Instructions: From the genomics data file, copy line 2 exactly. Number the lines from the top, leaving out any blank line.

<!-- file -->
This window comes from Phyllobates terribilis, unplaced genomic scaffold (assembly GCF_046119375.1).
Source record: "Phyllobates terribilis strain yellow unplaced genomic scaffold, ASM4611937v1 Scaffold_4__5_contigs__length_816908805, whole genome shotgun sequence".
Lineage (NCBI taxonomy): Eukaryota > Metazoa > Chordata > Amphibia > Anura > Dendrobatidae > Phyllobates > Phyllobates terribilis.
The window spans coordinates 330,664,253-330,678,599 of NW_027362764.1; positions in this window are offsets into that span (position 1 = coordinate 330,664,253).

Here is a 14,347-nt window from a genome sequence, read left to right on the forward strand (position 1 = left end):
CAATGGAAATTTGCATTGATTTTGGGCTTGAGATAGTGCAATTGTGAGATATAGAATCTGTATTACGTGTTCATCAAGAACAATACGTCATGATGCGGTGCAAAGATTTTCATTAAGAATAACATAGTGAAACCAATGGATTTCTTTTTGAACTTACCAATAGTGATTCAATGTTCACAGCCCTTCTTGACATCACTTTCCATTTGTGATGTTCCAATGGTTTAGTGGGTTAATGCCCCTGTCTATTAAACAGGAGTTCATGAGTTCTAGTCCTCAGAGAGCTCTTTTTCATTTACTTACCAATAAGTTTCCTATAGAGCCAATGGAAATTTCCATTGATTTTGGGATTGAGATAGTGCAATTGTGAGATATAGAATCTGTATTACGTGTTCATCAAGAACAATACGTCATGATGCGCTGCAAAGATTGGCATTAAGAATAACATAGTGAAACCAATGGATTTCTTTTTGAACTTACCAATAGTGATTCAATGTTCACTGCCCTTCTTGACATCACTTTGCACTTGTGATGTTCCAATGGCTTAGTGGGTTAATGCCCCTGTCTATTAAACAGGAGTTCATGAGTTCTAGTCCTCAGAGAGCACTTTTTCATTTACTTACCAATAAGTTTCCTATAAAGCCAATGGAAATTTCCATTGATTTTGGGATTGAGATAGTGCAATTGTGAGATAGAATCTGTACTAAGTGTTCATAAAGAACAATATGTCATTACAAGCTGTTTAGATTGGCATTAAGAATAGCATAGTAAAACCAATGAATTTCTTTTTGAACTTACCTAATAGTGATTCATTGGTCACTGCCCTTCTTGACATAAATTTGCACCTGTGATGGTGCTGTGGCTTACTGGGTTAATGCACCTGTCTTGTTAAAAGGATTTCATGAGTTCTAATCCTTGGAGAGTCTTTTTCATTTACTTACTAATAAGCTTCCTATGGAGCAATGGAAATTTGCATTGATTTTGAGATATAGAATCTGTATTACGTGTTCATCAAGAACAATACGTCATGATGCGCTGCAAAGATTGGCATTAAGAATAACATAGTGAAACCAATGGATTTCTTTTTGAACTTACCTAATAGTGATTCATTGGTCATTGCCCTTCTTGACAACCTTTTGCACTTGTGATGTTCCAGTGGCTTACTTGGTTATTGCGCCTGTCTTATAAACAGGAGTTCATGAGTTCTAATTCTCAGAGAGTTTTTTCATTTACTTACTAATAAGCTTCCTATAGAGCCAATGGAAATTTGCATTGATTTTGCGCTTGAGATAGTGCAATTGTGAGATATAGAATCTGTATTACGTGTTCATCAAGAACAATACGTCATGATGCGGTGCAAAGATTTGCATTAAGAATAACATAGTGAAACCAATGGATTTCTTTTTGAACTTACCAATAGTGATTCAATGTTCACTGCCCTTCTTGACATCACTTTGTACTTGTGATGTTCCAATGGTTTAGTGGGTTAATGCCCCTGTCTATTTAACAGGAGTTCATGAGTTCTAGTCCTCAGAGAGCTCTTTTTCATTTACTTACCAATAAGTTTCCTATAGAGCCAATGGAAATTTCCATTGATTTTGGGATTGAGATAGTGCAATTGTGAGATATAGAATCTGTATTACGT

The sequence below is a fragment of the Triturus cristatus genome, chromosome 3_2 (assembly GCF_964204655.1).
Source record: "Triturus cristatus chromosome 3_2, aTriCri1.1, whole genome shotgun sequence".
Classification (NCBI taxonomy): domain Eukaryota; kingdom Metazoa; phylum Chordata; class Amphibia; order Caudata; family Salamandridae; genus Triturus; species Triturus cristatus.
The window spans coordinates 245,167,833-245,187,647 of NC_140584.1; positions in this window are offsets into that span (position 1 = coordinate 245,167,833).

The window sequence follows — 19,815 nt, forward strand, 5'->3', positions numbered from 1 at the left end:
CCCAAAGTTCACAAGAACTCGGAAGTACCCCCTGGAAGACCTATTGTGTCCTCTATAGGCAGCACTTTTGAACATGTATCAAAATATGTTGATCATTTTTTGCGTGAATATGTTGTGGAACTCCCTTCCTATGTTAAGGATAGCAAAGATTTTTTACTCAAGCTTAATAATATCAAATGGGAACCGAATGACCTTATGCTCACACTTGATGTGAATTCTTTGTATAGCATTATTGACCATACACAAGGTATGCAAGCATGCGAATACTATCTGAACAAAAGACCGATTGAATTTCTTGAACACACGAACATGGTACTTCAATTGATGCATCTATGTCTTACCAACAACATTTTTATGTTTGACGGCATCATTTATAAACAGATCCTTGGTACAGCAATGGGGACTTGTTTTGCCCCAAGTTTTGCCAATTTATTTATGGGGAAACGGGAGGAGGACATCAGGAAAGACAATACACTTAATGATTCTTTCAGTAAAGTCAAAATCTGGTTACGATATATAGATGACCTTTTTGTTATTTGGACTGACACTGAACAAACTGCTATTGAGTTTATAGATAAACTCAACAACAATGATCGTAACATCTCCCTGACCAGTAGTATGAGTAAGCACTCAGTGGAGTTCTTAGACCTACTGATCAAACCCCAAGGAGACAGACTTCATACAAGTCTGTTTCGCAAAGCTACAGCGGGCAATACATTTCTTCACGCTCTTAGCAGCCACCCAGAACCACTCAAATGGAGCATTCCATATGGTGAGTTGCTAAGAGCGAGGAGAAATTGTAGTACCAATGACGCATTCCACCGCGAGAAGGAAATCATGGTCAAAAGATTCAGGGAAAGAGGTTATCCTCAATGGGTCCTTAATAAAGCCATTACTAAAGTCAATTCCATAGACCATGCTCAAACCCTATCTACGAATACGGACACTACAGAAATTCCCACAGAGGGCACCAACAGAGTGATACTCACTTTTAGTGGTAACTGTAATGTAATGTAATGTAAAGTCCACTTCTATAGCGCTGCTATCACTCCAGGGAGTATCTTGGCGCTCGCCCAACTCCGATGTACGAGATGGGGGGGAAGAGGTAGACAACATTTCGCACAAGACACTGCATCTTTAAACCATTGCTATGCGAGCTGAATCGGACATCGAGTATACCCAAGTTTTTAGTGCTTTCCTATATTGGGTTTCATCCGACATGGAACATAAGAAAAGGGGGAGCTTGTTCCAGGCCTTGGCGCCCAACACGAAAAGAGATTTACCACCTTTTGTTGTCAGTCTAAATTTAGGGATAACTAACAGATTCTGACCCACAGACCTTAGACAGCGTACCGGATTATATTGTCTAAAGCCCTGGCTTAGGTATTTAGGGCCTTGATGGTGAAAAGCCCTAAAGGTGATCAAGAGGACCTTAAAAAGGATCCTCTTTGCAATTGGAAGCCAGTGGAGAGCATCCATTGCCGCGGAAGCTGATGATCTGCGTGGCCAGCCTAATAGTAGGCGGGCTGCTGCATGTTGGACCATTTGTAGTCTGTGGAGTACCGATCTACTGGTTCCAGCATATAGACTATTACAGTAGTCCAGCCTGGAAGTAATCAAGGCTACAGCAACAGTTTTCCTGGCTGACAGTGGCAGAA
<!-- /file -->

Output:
Source record: "Phyllobates terribilis strain yellow unplaced genomic scaffold, ASM4611937v1 Scaffold_4__5_contigs__length_816908805, whole genome shotgun sequence".